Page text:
As a physicist and a musician I am entirely unsatisfied by the experiment that takes place in this podcast. Most Mathematicians are able to calculate complex equations/algorithms in their head because they have developed tricks and approximations that yield an accurate enough result. Richard Feynman admits as much in "Surely Your Joking, Mr. Feynman!" There are measure and tempo relationships between each movement/piece of music in this podcast that may lead any practiced individual to the same result as Mr. Bob Milne. Is there no degradation in accuracy as movements are added? Why stop at four? I am not doubting the brilliance of Mr. Bob Milne, I'm just not sure what we can conclude from the experiment exhibited.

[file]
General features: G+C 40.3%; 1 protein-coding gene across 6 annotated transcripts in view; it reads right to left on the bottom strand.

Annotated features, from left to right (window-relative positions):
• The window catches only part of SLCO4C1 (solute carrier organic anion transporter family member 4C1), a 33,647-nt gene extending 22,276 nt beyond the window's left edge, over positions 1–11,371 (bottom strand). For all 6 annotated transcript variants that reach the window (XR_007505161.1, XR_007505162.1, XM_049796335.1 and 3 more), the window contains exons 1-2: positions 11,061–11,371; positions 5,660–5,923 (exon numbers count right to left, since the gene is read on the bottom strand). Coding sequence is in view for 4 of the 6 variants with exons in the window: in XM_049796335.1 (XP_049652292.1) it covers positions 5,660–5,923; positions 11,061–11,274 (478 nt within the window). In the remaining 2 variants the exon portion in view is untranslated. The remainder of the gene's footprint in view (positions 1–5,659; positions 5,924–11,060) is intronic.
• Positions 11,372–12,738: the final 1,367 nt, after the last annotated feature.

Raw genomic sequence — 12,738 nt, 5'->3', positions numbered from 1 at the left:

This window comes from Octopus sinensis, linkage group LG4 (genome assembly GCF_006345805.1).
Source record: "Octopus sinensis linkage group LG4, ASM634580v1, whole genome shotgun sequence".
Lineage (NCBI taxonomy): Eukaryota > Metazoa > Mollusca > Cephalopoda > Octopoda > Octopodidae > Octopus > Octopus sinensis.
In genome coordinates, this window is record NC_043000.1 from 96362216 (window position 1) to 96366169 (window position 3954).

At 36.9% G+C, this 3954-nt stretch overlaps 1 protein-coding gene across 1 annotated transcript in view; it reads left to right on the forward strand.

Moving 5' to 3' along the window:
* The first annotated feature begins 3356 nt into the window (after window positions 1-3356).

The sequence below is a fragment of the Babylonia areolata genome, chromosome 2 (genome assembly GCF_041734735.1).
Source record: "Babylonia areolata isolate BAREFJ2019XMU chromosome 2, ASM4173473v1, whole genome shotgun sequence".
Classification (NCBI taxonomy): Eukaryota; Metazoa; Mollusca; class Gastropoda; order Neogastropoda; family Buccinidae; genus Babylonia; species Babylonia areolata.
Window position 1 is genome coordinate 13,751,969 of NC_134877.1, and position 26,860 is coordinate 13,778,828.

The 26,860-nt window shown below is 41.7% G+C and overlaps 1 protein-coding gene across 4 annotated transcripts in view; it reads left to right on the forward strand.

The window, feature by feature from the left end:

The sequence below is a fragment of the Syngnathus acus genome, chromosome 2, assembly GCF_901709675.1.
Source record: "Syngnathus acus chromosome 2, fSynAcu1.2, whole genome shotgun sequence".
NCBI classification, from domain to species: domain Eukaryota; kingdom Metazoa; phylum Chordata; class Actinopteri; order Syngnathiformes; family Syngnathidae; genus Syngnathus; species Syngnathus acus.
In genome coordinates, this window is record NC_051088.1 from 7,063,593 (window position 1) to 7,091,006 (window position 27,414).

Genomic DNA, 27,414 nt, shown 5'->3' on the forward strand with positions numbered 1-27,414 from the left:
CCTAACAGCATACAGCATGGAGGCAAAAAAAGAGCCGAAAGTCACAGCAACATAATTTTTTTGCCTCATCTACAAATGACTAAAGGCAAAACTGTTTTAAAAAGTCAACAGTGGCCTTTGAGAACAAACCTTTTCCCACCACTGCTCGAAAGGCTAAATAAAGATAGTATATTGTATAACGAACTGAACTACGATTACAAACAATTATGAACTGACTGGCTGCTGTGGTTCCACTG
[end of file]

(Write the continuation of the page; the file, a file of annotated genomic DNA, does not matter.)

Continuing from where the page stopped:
Jul. 27 2011 08:10 PM
Scott O from Madison, WI

I won't pretend to claim the same ability, but as a young player I remember zoning out while playing a Joplin tune, only to come back to reality hearing my right hand playing merrily one measure ahead of my left. Once I realized it, I couldn't keep it up... I definitely felt like the hands were on autopilot.

Jul. 27 2011 02:42 PM
Julia from PA

Mendelssohn Op. 19, No. 1

Jul. 27 2011 01:56 PM
Shuyün Lai from Somerville, MA

What is the name of the Mendelssohn piece?

Jul. 27 2011 01:17 PM
Tim from Canada

Joe Morello, drummer for Dave Brubeck Quartet, and who recently died, was able to play four different beats at the same time with his four limbs. And his drum solo in "Take 5" is sublime - listen now if you haven't before (live, not the recorded version).